Point #7.5: No Car makes a good clone


I had to include this as it would be doing the world a great disservice to not. No car makes a good clone – there is no such thing as a good clone – If you don’t believe me ask Boba Fett of Star Wars fame.


Not every Satellite needs to be a Road Runner. Not every Firebird Formula or Esprit needs to be a Trans Am. The world needs sleepers. Don’t say it will make a good clone and don’t clone – simple as that. If this hobby had rules – that would be the first one.


By extension: Don’t make your 4-door Plymouth Fury into a police car clone – that’s just stupid.



Point #8: Promote communication


Answer questions and post the questions and answers on your ad. Don’t say things like “borrowing a friend’s computer to post this – phone” or “don’t do email”. That’s not our problem. Unless you live under a bridge you can gain access to a computer with internet. You can get a good used computer that can do email for 200 dollars. Make it easy on the buyer. Give us all the communication avenues you can: email, Skype, text, phone, Bat Symbol. If you want to sell become a net-savvy extrovert.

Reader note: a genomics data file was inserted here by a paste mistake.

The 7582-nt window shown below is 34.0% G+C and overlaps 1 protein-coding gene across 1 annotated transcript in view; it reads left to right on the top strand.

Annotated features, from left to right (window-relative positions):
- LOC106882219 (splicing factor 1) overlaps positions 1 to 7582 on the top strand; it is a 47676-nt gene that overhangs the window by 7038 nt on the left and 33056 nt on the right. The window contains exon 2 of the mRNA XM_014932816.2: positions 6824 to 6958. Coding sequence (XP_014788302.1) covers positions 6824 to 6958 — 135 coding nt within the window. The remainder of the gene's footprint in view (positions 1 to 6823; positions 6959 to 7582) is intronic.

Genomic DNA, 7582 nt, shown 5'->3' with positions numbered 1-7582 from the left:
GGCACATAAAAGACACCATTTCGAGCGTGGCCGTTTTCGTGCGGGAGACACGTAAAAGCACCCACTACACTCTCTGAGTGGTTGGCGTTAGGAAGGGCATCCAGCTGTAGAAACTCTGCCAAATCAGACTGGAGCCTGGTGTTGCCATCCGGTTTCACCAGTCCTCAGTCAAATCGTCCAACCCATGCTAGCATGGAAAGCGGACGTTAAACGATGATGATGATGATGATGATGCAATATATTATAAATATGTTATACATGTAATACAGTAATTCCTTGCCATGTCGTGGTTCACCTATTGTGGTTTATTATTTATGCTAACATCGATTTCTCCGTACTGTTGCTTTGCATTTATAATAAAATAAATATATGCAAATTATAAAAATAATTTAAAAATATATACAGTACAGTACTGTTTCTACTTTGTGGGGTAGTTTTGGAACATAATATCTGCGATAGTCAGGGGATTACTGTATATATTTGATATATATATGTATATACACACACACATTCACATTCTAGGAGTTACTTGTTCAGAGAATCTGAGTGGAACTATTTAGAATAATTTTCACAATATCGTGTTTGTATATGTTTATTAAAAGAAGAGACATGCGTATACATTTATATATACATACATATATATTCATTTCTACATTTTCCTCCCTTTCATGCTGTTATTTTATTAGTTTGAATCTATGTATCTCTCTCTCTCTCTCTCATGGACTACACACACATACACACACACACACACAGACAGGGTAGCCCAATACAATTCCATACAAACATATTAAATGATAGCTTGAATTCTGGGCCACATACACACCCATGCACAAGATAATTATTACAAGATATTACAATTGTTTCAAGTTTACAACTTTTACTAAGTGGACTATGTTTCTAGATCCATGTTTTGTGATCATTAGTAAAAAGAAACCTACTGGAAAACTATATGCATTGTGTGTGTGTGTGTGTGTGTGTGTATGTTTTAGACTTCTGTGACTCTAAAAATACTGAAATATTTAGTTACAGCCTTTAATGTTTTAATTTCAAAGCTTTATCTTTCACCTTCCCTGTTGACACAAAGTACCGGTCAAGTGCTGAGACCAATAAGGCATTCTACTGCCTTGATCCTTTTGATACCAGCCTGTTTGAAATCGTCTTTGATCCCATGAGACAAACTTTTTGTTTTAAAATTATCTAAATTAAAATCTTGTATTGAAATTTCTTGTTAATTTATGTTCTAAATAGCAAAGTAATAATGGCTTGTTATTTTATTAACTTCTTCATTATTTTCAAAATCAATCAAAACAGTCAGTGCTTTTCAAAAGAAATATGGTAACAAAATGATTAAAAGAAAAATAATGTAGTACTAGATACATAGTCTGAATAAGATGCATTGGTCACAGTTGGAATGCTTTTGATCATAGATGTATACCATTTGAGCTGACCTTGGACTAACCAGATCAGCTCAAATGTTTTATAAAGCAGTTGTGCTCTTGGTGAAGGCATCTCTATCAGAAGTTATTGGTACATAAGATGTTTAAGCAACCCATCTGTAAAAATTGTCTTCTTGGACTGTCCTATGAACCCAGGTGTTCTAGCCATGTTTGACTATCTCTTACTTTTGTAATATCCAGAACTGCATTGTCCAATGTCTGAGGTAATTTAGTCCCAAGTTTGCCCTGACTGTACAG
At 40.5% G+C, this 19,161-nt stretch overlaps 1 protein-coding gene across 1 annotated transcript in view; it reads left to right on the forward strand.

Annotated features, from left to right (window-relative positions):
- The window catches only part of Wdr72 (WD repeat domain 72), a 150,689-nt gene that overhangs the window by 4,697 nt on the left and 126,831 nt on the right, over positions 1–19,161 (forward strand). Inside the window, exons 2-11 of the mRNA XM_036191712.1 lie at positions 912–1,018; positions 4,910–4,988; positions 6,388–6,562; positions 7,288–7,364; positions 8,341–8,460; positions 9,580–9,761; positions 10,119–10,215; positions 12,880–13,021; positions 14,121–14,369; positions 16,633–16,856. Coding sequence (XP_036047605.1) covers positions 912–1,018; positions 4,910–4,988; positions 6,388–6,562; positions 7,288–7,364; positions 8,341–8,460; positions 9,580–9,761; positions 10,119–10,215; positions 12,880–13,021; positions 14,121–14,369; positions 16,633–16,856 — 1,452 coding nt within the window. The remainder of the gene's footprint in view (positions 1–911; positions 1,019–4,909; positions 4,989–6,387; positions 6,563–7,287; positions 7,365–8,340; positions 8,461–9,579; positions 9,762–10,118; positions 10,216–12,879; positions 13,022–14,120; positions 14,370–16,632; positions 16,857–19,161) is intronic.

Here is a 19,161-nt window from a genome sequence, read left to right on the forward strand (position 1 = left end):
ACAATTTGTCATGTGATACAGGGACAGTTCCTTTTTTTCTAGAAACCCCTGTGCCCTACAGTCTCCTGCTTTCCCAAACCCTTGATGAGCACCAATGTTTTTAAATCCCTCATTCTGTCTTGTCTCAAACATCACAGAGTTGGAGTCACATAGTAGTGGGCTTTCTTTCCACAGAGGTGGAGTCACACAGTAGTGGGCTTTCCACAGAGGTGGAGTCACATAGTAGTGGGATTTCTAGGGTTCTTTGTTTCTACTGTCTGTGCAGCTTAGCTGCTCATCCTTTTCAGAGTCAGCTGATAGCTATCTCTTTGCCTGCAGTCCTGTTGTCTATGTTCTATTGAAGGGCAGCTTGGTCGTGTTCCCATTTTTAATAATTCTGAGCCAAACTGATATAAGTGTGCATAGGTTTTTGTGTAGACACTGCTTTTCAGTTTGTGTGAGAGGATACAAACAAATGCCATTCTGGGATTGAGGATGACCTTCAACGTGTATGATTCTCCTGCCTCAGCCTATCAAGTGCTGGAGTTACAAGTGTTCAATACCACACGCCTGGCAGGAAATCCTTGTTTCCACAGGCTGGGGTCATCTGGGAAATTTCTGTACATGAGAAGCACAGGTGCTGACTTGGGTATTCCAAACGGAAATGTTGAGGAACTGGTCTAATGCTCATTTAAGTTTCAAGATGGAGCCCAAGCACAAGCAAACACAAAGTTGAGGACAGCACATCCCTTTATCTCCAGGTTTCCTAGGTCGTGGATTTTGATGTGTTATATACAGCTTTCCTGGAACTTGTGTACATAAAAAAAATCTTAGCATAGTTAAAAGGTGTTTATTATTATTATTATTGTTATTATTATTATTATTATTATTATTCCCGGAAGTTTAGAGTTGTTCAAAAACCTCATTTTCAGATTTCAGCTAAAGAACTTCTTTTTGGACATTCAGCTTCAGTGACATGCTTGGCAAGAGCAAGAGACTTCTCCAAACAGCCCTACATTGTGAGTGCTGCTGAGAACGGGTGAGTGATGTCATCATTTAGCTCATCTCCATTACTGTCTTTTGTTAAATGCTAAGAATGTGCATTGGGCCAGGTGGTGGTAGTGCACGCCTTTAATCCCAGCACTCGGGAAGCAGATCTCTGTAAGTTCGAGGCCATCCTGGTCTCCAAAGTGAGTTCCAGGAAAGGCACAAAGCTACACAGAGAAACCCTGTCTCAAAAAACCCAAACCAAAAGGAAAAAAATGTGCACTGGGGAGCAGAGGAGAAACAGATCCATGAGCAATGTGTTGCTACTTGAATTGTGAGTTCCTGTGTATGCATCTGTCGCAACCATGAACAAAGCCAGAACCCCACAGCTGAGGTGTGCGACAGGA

Point #9: No Tradese


Use the money you get from your classic vehicle to buy a truck, snowmobile or “something interesting”. We don’t know you and we don’t know what you find interesting. Let’s not complicate something simple by finding out more about you than we need to make this transaction happen. Think very hard about what you believe your vehicle’s worth, then research it (Point #6), then think hard about what you want to buy (keep that to yourself). Finally, pick a price that will accommodate what you desire.


Point #10: Don’t be an Ass


Saying things like “No tire kickers”, “Firm” or “I know what I have into it” makes you look hostile and we really don’t care what you have into it. You’re going to get a certain percentage of yo-yos no matter what you say in your ad. But if you say these things you’re probably going to scare off people with some cash in their pockets who made need to be entertained or coddled while they go through the process of buying.